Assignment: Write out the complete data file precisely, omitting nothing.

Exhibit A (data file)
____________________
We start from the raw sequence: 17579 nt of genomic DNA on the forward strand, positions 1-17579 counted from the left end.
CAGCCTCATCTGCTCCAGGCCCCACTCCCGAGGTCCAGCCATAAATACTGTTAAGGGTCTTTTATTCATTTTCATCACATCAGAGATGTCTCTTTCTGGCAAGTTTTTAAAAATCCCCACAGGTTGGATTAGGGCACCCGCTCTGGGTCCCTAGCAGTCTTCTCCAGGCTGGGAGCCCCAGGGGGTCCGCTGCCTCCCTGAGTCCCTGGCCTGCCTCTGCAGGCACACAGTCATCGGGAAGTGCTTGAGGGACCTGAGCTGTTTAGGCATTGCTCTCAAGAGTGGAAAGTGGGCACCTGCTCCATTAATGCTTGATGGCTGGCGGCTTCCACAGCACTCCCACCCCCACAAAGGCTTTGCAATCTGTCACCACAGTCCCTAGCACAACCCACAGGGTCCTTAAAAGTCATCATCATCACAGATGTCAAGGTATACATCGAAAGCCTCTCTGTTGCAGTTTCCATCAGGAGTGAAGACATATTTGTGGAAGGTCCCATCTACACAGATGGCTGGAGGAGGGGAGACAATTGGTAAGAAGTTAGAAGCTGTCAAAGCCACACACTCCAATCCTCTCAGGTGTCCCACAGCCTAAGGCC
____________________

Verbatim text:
We start from the raw sequence: 17579 nt of genomic DNA on the forward strand, positions 1-17579 counted from the left end.
CAGCCTCATCTGCTCCAGGCCCCACTCCCGAGGTCCAGCCATAAATACTGTTAAGGGTCTTTTATTCATTTTCATCACATCAGAGATGTCTCTTTCTGGCAAGTTTTTAAAAATCCCCACAGGTTGGATTAGGGCACCCGCTCTGGGTCCCTAGCAGTCTTCTCCAGGCTGGGAGCCCCAGGGGGTCCGCTGCCTCCCTGAGTCCCTGGCCTGCCTCTGCAGGCACACAGTCATCGGGAAGTGCTTGAGGGACCTGAGCTGTTTAGGCATTGCTCTCAAGAGTGGAAAGTGGGCACCTGCTCCATTAATGCTTGATGGCTGGCGGCTTCCACAGCACTCCCACCCCCACAAAGGCTTTGCAATCTGTCACCACAGTCCCTAGCACAACCCACAGGGTCCTTAAAAGTCATCATCATCACAGATGTCAAGGTATACATCGAAAGCCTCTCTGTTGCAGTTTCCATCAGGAGTGAAGACATATTTGTGGAAGGTCCCATCTACACAGATGGCTGGAGGAGGGGAGACAATTGGTAAGAAGTTAGAAGCTGTCAAAGCCACACACTCCAATCCTCTCAGGTGTCCCACAGCCTAAGGCC